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Is AI a match for manual interpretation of breast density? Study equates algorithm to experienced mammographer

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Illinois passes breast density law The latest in a growing number of states to pass such a law

Automated ultrasound guidance streamlines epidural placement for challenging patients in labor


Accuro’s image-guidance platform automates measurements of the spinal midline and epidural depth and trajectory in real time. Additionally, the device uses a new bone-specific image reconstruction technology called BoneEnhance. According to a study published recently in Investigative Radiology, Accuro was shown to deliver a five- to 10-fold increase in bone-to-tissue contrast compared to traditional ultrasound.

By contrast to unwieldy, complex, traditional ultrasound technology, Accuro is pocket-sized, portable and battery-powered. It can be carried right to the bedside, making it easy and practical to use in Labor and Delivery, and in a crowded operating room.
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At University of Kentucky College of Medicine, we have been using Accuro in Labor and Delivery for about a year. The hospital serves a significant population of obese patients on a busy Labor and Delivery floor. Given that, epidural administration may be uncomfortable and potentially problematic for these patients and a bottleneck for anesthesiologists. In many cases, anesthesiologists are simply unable to palpate a woman’s spine to identify the anatomical landmarks necessary to efficiently perform epidural analgesia.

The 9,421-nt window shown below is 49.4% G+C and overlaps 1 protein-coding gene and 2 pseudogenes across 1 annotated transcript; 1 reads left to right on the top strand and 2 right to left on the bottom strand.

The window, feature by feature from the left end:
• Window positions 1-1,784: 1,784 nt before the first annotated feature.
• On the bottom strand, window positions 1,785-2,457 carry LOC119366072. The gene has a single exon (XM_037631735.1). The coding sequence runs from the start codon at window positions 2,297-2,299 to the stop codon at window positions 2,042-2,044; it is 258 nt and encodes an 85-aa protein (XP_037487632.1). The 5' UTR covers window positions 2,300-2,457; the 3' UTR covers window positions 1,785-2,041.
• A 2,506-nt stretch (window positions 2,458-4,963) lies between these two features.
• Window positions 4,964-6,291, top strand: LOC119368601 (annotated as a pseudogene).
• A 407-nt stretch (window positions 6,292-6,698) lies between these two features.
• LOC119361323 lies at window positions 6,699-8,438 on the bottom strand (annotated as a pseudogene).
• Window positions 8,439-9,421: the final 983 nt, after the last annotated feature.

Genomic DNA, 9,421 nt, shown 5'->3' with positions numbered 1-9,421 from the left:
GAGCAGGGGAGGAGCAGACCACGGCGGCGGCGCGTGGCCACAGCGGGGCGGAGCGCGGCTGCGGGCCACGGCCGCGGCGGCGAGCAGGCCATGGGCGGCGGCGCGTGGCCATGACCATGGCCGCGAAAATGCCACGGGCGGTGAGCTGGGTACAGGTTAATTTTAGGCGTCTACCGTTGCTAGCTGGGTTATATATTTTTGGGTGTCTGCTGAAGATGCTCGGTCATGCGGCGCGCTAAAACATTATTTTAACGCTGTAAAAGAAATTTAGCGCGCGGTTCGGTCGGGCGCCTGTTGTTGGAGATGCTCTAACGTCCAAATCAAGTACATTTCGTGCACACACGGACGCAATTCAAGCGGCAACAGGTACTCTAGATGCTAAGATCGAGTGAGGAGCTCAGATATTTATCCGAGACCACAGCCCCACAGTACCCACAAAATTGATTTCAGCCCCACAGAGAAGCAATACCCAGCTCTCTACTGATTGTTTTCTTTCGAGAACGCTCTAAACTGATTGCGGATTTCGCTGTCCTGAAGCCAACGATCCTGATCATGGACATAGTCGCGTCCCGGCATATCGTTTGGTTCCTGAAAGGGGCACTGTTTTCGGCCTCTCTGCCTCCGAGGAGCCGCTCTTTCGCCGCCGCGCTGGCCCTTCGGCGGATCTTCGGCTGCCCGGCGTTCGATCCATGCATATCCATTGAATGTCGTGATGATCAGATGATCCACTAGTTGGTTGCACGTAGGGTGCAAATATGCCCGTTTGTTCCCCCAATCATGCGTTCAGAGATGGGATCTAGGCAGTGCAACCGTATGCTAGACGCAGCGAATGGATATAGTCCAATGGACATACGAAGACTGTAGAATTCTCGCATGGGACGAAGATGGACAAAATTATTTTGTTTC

Without palpation, anesthesiologists have no anatomical information as the basis for epidural placement – and experience, experimentation and guesswork come into play. As a result, the process can sometimes take as long as 30 to 40 minutes, compared to five to 10 minutes for typical patients. During that time, pregnant women sit hunched over and may have to endure several needle sticks until insertion is successful. If the needle hits bone, the result is more pain.

Accuro’s automated ultrasound guidance helps eliminate many of the problems of epidural placement for these difficult patients, as illustrated by two cases that I recently observed. In one, a resident and junior anesthesiology attending were attempting to administer an epidural to a C-section patient with a body mass index (BMI) of almost 50, who weighed about 270 pounds. Unable to feel the required spinal landmarks, they struggled for a long time to place the needle blindly. Then the resident suggested using the Accuro. Together they were able to successfully perform epidural anesthesia on the first attempt with the Accuro. This was the first time the attending had used the device and only the second time for the resident.

A second case involved a laboring woman with a BMI of 60 who also presented difficulties with spinal palpation. After numerous attempts at blind needle placement, the Accuro was employed to identify the spinal midline and interlaminar space at the correct vertebral level. The epidural catheter was then placed in just a few minutes.
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